It is a fact that in many technical organizations, prolific "idea-people" have usually been seen as to unstable to head engineering development teams. Having successfully negotiated the rigors of demanding engineering curriculums, most engineers feel that all they need for a productive career is to continue harnessing the intelligence that permitted them to enter the profession in the first place. There is an unspoken assumption that if you are "intelligent", then you are automatically a creative thinker. In other words, the belief is that thinking is merely the exercise of intelligence. There are two significant consequences of this belief, namely, that if you're not "intelligent", there's nothing that you can do about it and, if you are "intelligent", then there is not much that can be done to improve your thinking skills because you have everything you need already. One tragic result of this false presupposition is the widespread misconception among engineers that innovative thinking and creativity are mostly innate and cannot be taught as a skill or improved upon.
The fact is that many highly intelligent individuals are actually poor innovators, while people of average or even below-average intelligence can be capacious innovators and skilled creative thinkers. Just as the power of a gun is separate from the skill and accuracy with which it is fired, the power of a mind is separate from the thinking skills of the owner.
Surprisingly, intelligence can actually prove to be a significant handicap to creativity. The intelligent person can take a firm position on any topic and proceed to construct a rational and articulate defense for their point of view. However, the better the defense, the less the thinker needs to explore the subject in any depth and/or to seek alternate points of view. The result is that many intelligent professionals find themselves locked into rigid perceptions of what constitutes an “acceptable” solution to a particular problem. Intelligent people are often able to quickly generate the "right" answer, but this is not the only possible solution nor is it likely to be the most creative one. A less intelligent person, unable to immediately get the "right" answer, is far more likely to more fully explore a topic for obscure alternate solutions.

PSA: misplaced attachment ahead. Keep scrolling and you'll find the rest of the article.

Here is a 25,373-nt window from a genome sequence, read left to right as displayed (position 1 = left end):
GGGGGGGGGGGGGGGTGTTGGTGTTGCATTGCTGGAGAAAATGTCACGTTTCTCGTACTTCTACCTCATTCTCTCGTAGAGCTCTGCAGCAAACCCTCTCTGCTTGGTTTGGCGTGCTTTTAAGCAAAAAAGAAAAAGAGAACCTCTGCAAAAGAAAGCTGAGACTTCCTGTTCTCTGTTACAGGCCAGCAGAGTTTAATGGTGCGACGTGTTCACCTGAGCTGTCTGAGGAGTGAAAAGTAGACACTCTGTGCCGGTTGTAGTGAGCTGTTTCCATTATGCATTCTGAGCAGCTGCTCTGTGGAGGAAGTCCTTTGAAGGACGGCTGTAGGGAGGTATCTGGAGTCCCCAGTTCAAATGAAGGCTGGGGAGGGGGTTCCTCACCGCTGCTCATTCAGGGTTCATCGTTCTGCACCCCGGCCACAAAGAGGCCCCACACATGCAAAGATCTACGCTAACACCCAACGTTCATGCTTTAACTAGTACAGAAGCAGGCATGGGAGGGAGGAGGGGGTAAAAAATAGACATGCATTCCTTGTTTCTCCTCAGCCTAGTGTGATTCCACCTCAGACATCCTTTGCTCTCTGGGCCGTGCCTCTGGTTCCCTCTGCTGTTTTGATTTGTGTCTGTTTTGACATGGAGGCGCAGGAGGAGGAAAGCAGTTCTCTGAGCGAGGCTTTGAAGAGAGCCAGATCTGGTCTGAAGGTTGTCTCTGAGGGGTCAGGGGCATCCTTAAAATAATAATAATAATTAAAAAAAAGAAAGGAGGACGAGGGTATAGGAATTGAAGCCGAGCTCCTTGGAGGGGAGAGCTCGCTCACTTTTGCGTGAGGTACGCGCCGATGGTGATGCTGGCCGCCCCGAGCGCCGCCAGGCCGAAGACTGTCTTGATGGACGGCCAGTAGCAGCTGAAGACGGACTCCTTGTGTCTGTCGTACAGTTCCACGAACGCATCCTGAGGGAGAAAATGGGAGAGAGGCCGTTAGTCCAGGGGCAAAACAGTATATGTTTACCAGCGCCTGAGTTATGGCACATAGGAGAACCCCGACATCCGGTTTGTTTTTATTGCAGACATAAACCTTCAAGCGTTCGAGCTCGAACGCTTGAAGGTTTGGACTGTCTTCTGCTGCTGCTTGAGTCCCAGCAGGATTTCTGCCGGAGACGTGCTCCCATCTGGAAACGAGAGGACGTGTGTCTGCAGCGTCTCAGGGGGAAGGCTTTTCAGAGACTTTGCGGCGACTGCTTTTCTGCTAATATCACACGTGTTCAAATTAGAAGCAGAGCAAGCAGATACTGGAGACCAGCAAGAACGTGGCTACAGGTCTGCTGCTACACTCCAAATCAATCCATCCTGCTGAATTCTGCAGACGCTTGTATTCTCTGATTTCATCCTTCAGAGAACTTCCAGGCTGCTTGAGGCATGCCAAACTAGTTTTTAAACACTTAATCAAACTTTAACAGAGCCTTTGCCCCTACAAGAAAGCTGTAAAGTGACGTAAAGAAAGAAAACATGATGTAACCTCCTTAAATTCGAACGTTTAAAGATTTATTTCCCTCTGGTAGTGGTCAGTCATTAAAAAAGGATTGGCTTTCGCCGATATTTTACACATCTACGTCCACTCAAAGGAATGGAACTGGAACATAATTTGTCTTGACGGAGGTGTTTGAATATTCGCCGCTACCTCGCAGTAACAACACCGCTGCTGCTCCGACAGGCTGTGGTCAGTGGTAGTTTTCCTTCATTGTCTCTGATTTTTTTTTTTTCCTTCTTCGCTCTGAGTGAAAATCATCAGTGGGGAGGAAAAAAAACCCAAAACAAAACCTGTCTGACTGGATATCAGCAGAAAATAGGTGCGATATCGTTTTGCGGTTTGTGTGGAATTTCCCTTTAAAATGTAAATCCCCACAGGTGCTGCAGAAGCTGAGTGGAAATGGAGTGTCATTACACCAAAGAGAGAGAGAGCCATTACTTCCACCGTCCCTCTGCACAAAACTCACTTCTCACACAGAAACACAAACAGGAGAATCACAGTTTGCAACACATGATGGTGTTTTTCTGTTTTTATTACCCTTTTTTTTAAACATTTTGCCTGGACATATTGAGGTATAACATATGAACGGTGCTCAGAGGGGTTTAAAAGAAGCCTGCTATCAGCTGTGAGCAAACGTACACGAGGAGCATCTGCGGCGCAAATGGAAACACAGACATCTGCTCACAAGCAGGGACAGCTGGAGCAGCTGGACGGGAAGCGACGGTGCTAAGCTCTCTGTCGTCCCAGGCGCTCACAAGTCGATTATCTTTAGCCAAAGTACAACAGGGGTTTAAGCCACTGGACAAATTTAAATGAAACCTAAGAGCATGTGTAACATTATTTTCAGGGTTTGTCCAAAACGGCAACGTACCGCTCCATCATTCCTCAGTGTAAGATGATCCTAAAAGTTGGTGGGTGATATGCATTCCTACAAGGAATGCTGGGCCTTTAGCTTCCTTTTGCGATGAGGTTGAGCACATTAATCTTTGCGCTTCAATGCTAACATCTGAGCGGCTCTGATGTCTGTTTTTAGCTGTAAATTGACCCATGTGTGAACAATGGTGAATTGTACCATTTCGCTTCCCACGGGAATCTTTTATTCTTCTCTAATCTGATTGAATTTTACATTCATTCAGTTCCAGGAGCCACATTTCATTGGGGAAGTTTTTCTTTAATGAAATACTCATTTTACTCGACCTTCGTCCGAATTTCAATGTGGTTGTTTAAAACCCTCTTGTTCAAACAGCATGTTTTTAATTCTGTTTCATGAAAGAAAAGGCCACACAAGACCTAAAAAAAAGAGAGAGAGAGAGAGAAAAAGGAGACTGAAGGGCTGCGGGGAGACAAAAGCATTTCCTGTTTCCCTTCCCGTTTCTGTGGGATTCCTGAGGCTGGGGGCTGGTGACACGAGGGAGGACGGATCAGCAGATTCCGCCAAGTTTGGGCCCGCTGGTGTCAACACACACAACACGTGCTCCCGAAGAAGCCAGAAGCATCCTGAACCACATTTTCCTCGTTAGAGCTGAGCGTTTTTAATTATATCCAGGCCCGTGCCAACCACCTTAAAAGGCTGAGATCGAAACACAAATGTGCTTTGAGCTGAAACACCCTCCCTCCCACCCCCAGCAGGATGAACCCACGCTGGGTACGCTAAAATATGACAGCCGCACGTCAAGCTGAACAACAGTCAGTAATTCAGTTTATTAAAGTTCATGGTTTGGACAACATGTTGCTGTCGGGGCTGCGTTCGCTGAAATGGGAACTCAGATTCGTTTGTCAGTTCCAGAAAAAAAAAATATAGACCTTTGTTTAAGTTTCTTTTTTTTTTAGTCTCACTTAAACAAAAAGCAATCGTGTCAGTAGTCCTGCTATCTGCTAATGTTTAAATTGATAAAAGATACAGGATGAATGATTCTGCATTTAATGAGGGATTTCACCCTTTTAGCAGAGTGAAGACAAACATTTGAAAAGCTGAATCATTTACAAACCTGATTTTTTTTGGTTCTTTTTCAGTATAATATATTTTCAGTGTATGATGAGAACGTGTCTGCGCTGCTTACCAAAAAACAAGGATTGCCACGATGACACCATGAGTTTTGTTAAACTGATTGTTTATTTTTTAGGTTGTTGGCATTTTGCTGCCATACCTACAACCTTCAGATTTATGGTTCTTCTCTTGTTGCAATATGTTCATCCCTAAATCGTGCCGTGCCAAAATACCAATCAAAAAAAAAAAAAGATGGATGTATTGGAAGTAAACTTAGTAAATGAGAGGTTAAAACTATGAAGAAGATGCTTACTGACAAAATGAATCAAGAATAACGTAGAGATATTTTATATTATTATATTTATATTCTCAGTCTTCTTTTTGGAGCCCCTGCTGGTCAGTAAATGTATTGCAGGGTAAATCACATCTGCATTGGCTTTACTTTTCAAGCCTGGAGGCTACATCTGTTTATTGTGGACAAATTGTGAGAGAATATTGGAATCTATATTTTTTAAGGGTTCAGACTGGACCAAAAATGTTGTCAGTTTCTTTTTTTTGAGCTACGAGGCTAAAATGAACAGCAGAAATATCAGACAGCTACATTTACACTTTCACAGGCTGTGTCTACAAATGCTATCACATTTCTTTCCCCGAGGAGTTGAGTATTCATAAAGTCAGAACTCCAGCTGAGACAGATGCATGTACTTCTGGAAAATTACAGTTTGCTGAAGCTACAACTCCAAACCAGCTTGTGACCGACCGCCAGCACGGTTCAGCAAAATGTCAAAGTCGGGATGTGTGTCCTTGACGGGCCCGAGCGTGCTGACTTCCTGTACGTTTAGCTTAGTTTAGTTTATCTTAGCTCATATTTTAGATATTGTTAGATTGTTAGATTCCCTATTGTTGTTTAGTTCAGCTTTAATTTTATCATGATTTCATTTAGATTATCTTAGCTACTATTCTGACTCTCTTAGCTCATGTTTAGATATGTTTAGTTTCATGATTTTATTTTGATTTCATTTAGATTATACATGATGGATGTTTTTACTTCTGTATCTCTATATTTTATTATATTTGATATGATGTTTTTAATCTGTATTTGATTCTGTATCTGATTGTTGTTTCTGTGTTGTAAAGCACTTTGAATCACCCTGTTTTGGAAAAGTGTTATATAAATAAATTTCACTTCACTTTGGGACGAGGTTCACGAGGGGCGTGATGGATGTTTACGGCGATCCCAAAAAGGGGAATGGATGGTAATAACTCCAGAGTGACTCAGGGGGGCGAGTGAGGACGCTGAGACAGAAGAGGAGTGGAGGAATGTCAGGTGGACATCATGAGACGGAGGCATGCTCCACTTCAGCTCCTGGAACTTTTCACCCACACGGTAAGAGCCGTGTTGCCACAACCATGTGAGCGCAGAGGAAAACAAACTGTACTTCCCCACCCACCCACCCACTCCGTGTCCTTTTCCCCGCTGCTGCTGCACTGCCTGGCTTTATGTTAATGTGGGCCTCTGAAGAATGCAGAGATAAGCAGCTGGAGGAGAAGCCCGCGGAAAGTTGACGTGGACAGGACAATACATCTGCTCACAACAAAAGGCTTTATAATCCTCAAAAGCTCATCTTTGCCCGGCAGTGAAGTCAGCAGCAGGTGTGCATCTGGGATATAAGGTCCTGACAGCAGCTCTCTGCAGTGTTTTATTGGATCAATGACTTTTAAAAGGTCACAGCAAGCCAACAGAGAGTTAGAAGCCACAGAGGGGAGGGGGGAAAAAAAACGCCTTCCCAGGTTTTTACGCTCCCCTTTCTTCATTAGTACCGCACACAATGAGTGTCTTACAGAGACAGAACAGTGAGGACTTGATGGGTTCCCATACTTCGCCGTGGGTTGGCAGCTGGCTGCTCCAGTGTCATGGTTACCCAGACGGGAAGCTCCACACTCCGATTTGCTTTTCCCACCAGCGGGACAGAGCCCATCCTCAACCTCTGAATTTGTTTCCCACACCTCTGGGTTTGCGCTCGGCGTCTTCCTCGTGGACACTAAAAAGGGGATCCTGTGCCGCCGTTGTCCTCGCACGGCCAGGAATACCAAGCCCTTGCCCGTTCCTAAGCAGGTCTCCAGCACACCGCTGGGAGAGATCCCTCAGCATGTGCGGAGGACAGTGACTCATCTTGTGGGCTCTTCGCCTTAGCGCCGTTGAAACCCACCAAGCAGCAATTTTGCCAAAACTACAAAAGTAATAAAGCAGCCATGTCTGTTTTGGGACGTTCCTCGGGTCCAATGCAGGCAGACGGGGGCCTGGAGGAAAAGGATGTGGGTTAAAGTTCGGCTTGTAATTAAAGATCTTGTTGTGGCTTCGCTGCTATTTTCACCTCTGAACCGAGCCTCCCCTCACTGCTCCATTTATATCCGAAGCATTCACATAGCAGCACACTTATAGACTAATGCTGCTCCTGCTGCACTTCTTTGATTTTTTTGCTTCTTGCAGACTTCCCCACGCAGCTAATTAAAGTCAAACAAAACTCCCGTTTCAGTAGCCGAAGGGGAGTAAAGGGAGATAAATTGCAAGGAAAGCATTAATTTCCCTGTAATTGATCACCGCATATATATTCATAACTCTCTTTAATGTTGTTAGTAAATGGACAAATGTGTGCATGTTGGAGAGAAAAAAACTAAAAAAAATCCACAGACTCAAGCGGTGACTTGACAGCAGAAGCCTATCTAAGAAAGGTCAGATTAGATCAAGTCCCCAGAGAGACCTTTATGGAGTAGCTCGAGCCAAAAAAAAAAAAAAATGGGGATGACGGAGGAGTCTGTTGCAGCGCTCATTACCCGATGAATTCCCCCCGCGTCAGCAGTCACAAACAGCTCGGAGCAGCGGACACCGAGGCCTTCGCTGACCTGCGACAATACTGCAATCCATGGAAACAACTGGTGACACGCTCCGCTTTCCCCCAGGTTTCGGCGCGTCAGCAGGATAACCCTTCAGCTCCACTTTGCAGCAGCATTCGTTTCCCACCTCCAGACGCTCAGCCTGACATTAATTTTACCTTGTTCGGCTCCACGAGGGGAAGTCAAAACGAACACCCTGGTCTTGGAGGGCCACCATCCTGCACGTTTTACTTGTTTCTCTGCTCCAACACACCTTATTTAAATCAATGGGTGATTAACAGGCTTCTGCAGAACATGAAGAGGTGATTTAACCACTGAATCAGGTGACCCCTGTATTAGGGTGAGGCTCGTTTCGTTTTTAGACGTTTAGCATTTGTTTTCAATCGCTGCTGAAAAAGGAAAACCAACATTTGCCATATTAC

Furthermore, the simplest path to instant achievement for an intelligent person is by proving someone else wrong. If you start out developing an innovative concept from scratch it takes time, endless trial and error and constant exposure to the risk of rejection. It is much faster and certainly more ego-boosting to prove someone else’s new idea wrong instead of creating your own ideas from scratch.
Creative thinking is a skill that can be taught. When rain falls onto a sloping, fine-sand beach, non-homogeneous areas in the sand lead to the formation of channels that allow the water to rapidly drain away before it has a chance to soak into the ground. In the same way, years of thinking in the same set patterns leads to a mental state where fresh ideas tend to rapidly run off before they can soak in anywhere and do any good. Creative thinking techniques allow the tributaries of the mind to be harnessed up so that they may flow in new and possibly more innovative directions.
Engineers have traditionally been trained to solve explicit problems such as finding the solution of n-equations in n-unknowns. In such problems, all the required information is provided and solution requires the application of a specific strategy that will work for all problems of a given type. Unfortunately, the nature of the 21st century economy will mean that the types of problems that engineers will have to solve will tend to be implicit in form, where all the information required for solution is available but it is fragmented, dispersed and requires highly developed perception skills to extract and use successfully. The thinking skills engineers need to solve even the simplest implicit problems are not presently being taught in Canadian institutions.